The American Museum of Science and Energy (AMSE) is a science museum in Oak Ridge, Tennessee, that educates the public about energy, especially nuclear energy, and the important role Oak Ridge played in the Manhattan Project.
AHF's Atomic Wiki site is designed to enhance the Atomic Heritage Foundation's efforts by facilitating collaboration with scholars, authors, government officials, veterans and their relatives, teachers, students, history buffs and other individuals interested in the Manhattan Project and the Atomic Age and its legacy. The initial project invites social studies, science and multidisciplinary teachers to provide input on ways to teach the history of the Manhattan Project and core scientific, political, social and ethical issues to elementary to high school students.
Purchase books, guidebooks, and documentary films on the history of the Manhattan Project.
The B Reactor Museum Association (BRMA) was organized in 1991 as a non-profit corporation in Richland, Washington. Its primary mission is to preserve the world’s first industrial-scale nuclear reactor, the B Reactor at the Hanford Nuclear Site, as a public-access museum.
The museum of the Los Alamos National Laboratory. Approximately 40 interactive exhibits trace the history of the WWII Manhattan Project, highlight the Laboratory's current and historic research projects related to defense and technology, and focus on Laboratory research related to national and international economic, environmental, political, and social concerns.
The Columbia River Exhibition of History, Science, and Technology (CREHST), located in Richland, WA, is a museum and science center created to tell the dynamic story of the Columbia Basin and surrounding region.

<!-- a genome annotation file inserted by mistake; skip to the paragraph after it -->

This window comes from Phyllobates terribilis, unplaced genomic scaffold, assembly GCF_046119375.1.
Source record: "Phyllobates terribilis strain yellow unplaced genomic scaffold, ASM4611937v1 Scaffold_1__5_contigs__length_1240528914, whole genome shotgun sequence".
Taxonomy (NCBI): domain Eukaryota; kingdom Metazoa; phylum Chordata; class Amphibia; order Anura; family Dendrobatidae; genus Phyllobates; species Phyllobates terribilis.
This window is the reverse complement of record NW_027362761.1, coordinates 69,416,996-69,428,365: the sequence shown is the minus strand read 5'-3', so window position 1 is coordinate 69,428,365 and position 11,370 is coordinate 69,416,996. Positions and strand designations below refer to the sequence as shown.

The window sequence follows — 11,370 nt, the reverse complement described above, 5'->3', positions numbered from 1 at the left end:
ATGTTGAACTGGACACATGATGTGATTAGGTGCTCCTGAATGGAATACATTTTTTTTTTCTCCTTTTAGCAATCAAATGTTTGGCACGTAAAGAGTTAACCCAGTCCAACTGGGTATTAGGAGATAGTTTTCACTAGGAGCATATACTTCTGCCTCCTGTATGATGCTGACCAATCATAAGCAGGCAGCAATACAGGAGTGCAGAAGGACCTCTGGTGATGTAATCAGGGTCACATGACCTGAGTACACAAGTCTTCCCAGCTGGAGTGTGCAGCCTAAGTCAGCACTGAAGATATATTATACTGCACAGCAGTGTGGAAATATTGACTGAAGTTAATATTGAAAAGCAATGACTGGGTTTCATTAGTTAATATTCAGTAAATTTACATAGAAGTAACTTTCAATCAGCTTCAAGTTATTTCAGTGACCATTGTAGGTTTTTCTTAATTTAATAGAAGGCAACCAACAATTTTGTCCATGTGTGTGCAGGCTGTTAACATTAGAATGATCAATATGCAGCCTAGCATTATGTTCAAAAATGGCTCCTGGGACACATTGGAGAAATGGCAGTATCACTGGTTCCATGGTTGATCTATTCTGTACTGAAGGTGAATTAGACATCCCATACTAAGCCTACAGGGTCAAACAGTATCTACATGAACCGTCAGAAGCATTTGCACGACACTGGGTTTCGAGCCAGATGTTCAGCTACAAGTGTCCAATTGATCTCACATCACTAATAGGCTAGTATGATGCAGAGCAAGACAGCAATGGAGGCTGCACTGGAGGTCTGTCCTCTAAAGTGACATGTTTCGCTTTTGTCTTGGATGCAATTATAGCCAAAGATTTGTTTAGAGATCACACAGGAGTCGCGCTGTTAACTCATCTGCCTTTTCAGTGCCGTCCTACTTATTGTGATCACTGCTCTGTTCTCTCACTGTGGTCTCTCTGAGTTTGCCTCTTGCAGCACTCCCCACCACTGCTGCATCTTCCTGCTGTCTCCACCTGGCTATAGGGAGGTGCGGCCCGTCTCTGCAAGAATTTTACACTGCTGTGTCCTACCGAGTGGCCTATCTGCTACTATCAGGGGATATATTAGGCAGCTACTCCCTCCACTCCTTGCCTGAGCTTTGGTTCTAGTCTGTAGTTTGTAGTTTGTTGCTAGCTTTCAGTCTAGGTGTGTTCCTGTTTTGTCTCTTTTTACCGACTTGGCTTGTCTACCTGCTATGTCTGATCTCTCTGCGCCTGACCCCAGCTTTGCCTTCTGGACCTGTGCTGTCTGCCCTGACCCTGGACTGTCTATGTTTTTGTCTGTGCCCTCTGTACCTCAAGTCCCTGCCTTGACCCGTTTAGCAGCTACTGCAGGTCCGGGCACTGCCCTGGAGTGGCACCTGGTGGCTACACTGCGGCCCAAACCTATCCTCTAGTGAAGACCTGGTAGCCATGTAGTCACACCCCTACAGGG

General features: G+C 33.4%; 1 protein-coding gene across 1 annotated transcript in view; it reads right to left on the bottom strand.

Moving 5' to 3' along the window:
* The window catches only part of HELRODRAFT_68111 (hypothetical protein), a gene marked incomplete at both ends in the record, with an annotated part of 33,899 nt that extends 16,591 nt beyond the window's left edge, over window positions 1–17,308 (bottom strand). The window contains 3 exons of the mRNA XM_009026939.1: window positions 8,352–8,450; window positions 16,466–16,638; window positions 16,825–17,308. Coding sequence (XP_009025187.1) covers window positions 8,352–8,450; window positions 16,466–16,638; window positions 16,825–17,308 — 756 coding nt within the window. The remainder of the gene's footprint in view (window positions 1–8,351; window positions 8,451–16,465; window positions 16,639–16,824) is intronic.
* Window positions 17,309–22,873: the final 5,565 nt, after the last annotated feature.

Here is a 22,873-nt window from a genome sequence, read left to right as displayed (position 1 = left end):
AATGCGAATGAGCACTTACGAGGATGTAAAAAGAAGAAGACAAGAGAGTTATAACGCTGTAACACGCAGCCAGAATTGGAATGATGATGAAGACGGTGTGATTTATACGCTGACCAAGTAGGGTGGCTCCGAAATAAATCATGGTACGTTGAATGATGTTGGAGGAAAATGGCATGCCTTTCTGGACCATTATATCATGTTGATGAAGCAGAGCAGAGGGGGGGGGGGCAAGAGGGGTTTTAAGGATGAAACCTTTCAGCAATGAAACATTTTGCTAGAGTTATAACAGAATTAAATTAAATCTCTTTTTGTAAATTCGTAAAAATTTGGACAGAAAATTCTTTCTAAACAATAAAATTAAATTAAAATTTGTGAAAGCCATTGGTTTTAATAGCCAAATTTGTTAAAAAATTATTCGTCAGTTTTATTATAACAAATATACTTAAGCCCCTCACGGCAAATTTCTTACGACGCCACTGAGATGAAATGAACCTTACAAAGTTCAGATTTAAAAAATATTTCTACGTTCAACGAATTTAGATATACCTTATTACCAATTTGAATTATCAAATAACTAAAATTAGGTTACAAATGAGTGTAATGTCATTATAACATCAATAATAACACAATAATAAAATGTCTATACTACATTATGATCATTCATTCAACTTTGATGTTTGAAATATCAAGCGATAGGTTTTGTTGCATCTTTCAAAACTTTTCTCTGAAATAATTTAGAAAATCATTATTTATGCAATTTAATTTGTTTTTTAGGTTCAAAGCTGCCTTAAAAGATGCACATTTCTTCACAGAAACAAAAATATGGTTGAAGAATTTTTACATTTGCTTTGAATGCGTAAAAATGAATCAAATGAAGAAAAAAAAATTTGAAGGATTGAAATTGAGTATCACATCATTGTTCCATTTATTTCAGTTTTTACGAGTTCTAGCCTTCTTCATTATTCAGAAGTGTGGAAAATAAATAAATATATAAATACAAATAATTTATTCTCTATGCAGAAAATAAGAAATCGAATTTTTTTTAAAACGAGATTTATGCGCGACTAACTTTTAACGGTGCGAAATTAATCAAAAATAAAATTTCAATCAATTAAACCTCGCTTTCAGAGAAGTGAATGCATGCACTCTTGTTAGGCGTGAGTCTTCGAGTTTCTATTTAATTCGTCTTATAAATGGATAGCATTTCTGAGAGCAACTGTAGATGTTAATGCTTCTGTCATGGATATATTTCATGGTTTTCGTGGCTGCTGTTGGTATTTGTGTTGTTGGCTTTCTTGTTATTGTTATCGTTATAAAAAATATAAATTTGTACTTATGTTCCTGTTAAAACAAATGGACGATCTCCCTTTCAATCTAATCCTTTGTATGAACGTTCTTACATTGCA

The Department of Energy traces its origins to World War II and the Manhattan Project effort to build the first atomic bomb. As the direct descendent of the Manhattan Engineer District, the organization set up by the Army Corps of Engineers to develop and build the bomb, the Department continues to own and manage the Federal properties at most of the major Manhattan Project sites, including Oak Ridge, Tennessee; Hanford, Washington; and Los Alamos, New Mexico.
The history of Los Alamos, provided by the Los Alamos Historical Society.
Purchase books, souvenirs, and historic photos capturing Los Alamos and Manhattan Project history.
A history of the Manhattan Project, provided by the Atomic Heritage Foundation.
Restricted Data is a blog about nuclear secrecy, past and present, run by Alex Wellerstein, an historian of science at the American Institute of Physics.
The National Trust for Historic Preservation explains the significance of preserving and interpreting the Manhattan Project, and discusses the current legislation to establish a Manhattan Project National Historical Park.
The National Museum of Nuclear Science & History, located in Albuquerque, New Mexico, is the nation’s only congressionally chartered museum in its field and an intriguing place to learn the story of the Atomic Age, from early research of nuclear development through today’s peaceful uses of nuclear technology.
The New York Times reviews the Atomic Heritage Foundation's anthology, "The Manhattan Project," and explores the history behind the name of the top-secret project.